O’Leary’s crew created soft ambient light for the sequence by bouncing 24Ks gelled with ¼ CTB off a 20'x30' frame of UltraBounce, and also with two 250K Lightning Strikes periodically going off as the gimbal thrashed. Meanwhile, the special-effects team used dump tanks and water cannons to send water onto the bridge of the set in order to simulate the wave that finally sinks the ship. A Chapman Hydrascope was used for shots looking into the bridge so that water could literally be dumped right over the camera.
For other scenes on the yacht, the art department built a replica of the upper deck of the boat in a soundstage at Kaufman Astoria Studios. There, all around the actors and crew, on the deck of the yacht, sat the fruits of what Prieto calls “a huge pre-rig” that was built in order to light and capture background plates. A semicircular greenscreen measuring roughly 50' high by 80' wide wrapped around the set, and it was rigged on a track so the crew could slide it to accommodate each shot without sending green spill to other areas of the set. Outside of shooting range, hung on the same truss, was a huge, white curtain that bounced light for a soft fill behind the camera. Lighting was complicated by the fact that the yacht set included shiny chrome, a lot of white, and low ceilings; this prevented O’Leary’s crew from hanging space lights to create ambient daylight.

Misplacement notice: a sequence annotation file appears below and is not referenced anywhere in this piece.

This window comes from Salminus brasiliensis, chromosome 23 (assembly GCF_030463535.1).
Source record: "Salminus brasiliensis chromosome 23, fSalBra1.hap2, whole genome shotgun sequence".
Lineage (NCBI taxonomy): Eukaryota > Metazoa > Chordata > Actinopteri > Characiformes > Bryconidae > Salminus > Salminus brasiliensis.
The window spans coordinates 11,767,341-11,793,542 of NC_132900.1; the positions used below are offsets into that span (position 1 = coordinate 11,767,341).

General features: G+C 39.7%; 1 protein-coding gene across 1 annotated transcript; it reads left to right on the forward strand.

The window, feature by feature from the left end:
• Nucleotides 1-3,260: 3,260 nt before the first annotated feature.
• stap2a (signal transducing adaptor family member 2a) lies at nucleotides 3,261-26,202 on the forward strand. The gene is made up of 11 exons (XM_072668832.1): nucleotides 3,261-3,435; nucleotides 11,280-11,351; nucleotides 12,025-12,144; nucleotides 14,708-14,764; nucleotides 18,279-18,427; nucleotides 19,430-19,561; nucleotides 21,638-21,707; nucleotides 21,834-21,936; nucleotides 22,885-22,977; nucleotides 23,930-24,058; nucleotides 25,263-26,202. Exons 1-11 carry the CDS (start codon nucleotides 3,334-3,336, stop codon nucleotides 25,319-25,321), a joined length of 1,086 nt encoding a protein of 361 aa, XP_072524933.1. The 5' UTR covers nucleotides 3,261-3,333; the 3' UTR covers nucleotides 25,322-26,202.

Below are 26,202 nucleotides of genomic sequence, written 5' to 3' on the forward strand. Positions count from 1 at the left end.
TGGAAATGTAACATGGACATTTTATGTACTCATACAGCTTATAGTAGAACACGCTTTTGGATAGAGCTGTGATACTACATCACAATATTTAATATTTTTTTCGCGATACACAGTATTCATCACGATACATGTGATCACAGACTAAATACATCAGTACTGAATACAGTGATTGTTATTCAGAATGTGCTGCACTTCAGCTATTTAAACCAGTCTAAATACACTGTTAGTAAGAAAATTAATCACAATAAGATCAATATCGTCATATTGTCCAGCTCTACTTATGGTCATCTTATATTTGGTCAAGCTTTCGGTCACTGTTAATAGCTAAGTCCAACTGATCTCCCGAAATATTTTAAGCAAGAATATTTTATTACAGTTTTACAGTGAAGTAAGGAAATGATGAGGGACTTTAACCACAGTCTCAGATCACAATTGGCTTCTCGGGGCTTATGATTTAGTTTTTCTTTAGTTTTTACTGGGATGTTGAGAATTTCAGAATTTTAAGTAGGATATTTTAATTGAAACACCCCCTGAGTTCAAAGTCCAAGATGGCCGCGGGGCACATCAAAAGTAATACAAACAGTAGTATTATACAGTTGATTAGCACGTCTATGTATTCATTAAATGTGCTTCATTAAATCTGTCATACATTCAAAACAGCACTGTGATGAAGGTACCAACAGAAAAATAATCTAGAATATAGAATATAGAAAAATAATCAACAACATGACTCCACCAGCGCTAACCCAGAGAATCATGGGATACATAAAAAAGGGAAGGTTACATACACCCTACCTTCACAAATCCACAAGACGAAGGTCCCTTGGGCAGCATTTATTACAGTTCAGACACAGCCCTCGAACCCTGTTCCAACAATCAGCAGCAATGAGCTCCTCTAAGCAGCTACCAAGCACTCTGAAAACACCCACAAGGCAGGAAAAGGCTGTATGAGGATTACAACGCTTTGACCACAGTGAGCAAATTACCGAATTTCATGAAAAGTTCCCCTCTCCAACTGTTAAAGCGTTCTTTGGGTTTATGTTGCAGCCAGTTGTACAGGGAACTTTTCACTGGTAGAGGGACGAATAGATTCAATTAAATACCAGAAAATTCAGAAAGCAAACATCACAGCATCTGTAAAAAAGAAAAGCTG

O’Leary recalls, “The yacht was high on a platform, which didn’t give us much overhead space to work with, so we decided to basically lay in a blanket of Image 80s as high as we could get them and then stretch Full Grid Cloth beneath that. That rendered a broad, soft toplight. From there, we created sun for backlight using two 50K SoftSuns gelled with 1⁄2 CTO, one on a scissor lift and one on a Condor. Fortunately, the yacht was designed to have a structure over the top of the middle of the deck, and that enabled us to separate the light from the SoftSun on the Condor. That gave us a hard, distinct sunlight that we could use as a three-quarter backlight. We controlled many units with a DMX board so we could switch certain bulbs on or off.”